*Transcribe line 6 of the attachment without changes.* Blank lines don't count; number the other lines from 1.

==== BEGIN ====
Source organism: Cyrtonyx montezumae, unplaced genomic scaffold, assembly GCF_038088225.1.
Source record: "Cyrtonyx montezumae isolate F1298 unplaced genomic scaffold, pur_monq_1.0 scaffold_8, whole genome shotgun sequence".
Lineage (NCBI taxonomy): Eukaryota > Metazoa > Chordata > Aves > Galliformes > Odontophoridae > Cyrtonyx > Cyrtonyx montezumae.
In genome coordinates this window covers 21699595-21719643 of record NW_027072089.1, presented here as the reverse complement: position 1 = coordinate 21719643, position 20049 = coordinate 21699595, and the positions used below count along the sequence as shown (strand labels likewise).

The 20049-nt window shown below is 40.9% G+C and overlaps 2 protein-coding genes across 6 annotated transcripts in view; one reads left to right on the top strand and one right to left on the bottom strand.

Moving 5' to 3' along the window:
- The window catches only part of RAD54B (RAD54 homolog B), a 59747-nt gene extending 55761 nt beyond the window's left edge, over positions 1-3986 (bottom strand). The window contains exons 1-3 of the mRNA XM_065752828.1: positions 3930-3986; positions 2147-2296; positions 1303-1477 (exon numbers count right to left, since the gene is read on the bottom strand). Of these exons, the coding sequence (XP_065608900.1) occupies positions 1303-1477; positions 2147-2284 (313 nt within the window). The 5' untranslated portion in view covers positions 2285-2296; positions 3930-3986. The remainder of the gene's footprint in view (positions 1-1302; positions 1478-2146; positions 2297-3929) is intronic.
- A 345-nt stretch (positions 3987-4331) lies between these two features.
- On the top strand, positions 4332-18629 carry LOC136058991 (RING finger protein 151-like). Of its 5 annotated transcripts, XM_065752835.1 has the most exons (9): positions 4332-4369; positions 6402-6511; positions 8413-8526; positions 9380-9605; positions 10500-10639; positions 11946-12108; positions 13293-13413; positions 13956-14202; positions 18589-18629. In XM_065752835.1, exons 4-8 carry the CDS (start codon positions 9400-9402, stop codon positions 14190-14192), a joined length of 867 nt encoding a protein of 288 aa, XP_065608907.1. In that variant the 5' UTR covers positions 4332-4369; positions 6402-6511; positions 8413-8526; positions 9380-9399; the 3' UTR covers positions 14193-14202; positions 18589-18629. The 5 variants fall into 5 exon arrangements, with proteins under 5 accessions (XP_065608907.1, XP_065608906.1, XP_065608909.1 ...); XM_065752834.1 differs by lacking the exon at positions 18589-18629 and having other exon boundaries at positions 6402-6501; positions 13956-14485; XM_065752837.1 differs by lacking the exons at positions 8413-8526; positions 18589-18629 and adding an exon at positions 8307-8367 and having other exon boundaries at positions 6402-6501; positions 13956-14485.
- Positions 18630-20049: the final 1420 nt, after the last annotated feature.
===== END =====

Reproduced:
Moving 5' to 3' along the window: